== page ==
It can’t have been one of those rulers with the metal straight-edge, or it wouldn’t have broken. But do you remember those???? I think I still have one of my Dad’s floating around somewhere.

    And ink wells – yessss – they were being phased out in favour of fountain pens when I was going through primary school, but I remember ‘graduating’ from pencil to a pen with a nib and dipping it in the ink well in about grade 3 or 4. When we did have fountain pens, we always had to have a bottle of ink in the desk – and somehow it eventually spilt over everything, at least once in everyone’s career.

    And do you remember covering your books with brown paper, on which you stuck pictures cut out from magazines? No plastic or ‘contact’ in those days. I loved the first day of school, with the clean books and pristine pages. Somehow once the first day was over, I had already managed to spoil whatever I wrote in the books, and they were never perfect ever again.


    1. Thanks d – I loved new books too (still do :)) That ruler sounds wonderful and well worth hanging on to. I am sure you would have been top of the class d. I don’t remember inkwells or the rulers with the metal edges! All I know is that the inkwell hole (our desks were really old and got replaced sometime in primary school with those boring laminated ones) was a convenient place to drop something though if you didn’t want to lift the lid of the desk. I remember sticking cut outs from magazines onto books – haha.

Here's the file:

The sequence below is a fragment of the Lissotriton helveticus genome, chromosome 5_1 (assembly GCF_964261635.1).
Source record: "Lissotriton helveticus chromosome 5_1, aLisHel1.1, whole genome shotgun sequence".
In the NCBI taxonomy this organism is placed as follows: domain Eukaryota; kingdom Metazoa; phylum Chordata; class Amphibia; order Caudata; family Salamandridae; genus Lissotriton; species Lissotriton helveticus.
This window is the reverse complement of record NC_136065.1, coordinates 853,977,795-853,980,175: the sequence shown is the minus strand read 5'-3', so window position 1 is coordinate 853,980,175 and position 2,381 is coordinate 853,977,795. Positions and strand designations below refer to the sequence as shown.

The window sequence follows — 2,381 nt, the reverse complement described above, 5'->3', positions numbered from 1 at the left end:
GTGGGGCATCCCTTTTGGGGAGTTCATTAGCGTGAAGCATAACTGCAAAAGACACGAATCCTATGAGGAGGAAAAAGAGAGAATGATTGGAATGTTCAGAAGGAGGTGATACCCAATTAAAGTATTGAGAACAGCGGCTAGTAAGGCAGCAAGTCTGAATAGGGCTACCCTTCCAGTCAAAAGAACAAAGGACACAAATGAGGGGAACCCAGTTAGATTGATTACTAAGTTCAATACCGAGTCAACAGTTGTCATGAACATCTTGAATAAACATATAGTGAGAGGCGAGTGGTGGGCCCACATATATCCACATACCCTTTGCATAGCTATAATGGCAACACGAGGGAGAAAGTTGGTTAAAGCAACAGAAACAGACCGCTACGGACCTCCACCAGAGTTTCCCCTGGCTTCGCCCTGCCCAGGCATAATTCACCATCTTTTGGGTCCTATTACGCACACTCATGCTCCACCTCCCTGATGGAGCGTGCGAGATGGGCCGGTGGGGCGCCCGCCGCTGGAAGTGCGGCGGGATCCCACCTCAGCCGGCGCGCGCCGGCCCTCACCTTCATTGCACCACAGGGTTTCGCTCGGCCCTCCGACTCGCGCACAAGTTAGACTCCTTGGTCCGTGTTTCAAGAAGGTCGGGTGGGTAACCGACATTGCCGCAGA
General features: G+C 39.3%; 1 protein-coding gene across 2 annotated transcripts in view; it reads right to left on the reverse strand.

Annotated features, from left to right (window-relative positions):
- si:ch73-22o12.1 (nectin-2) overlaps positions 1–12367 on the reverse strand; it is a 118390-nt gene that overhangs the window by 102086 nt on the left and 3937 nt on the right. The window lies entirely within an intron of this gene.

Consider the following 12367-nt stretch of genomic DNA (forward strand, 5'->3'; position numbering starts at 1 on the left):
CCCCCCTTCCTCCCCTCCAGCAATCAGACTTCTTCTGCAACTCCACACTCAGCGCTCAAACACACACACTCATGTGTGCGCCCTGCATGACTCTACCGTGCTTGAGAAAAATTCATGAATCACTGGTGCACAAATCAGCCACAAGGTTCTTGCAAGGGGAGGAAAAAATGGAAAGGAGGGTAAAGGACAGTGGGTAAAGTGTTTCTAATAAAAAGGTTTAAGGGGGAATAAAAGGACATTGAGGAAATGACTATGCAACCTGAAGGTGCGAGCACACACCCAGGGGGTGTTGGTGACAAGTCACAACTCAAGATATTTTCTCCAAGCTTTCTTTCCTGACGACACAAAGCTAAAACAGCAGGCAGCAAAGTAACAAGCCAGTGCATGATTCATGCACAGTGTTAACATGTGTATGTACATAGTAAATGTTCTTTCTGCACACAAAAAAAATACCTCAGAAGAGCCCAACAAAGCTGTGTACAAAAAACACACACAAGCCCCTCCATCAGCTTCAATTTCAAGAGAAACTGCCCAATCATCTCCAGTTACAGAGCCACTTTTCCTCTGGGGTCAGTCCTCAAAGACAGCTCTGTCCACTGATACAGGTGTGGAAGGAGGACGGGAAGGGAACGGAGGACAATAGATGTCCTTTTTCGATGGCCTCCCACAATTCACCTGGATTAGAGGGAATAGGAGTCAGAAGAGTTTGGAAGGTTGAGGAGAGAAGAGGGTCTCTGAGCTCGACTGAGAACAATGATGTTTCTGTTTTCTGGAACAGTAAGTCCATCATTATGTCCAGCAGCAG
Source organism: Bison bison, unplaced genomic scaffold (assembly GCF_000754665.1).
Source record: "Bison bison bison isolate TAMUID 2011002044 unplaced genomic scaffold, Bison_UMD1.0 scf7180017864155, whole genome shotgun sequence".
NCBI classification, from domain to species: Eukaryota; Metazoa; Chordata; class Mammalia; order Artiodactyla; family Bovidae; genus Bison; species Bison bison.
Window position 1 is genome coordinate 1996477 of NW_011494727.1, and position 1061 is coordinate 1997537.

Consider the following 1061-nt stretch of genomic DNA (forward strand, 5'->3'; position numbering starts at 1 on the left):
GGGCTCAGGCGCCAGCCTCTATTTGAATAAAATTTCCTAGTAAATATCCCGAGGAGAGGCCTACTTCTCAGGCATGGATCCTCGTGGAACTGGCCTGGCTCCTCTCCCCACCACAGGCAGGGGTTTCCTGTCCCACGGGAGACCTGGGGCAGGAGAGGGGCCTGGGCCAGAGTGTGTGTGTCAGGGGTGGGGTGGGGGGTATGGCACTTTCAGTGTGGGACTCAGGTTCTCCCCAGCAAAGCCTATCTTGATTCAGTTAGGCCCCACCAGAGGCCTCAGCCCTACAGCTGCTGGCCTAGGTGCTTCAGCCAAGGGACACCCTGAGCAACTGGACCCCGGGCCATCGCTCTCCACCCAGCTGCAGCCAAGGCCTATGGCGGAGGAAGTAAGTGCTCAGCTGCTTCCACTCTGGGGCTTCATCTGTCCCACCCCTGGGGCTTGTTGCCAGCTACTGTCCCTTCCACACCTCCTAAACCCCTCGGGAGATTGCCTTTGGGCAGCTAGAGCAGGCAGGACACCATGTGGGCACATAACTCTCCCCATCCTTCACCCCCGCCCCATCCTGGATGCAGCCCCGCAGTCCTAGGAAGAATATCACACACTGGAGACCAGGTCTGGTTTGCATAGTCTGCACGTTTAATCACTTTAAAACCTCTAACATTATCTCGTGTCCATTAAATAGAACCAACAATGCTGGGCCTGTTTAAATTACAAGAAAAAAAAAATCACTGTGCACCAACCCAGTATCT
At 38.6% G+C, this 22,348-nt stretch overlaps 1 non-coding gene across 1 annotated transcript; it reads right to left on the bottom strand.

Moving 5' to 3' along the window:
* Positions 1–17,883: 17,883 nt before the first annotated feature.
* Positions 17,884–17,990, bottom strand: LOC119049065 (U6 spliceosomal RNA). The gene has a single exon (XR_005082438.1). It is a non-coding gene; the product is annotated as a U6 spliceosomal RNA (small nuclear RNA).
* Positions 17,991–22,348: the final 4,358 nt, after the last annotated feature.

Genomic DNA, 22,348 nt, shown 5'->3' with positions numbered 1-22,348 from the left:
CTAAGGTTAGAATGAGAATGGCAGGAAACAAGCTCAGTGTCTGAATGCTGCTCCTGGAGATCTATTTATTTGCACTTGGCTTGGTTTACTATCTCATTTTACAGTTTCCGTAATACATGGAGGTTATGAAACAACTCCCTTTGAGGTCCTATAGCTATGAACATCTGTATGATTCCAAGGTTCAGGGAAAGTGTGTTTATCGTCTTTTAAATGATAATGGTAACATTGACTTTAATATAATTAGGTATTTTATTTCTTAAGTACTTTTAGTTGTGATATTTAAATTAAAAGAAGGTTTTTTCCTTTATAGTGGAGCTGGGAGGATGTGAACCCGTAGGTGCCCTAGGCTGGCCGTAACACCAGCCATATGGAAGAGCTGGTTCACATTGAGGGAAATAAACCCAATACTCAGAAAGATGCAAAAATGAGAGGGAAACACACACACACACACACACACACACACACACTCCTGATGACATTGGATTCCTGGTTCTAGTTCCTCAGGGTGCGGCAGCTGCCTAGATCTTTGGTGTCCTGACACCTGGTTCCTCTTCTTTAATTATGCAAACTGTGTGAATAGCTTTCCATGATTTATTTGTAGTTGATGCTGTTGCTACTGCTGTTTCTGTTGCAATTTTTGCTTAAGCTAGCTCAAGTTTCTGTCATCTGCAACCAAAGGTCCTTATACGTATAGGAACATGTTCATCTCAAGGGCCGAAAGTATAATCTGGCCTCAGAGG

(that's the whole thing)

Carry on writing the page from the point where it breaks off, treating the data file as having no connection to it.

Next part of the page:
3. I was very nervous in school.
    I didn’t know what to do with all my papers so I just shoved the old ones in my desk,this was 1st grade.
    Eventually Mrs.Moore noticed that I was having trouble with my desk and came over to humiliate me by yelling and slinging papers out on the floor.
    I type this as I set in a giant convention center poised for three days of “school”.
    I would rather take an a$$ whoopin’ πŸ™‚

  4. I had trouble openig the desk picture but now on my second visit there it is and it is MY desk! Another school memory; I remember paying two pounds for my first Biro. Two pounds was then was about a quarter of average weekly earnings, ie maybe $250! And it was patchy and messy. As someone remarked at the time; ‘With a Biro you can make six carbon copies but no original!’ I should explain but no, you are on your own here as I know that anyone who remebers the original ball point pen needs no explanation.

  5. I used to keep my gonks in my school desk (remember them) as well as a collection of rocks. I started collecting rocks around about Year 9 and by the end of Year 12 had quite a collection. Most of them were small but nicely coloured or smooth. I also kept comics in there (Archie, Captain America, Peanuts, Hagar the Horrible) which I used to read when the nuns used to ramble on for hours about the Bible and saving our souls. Those were the days….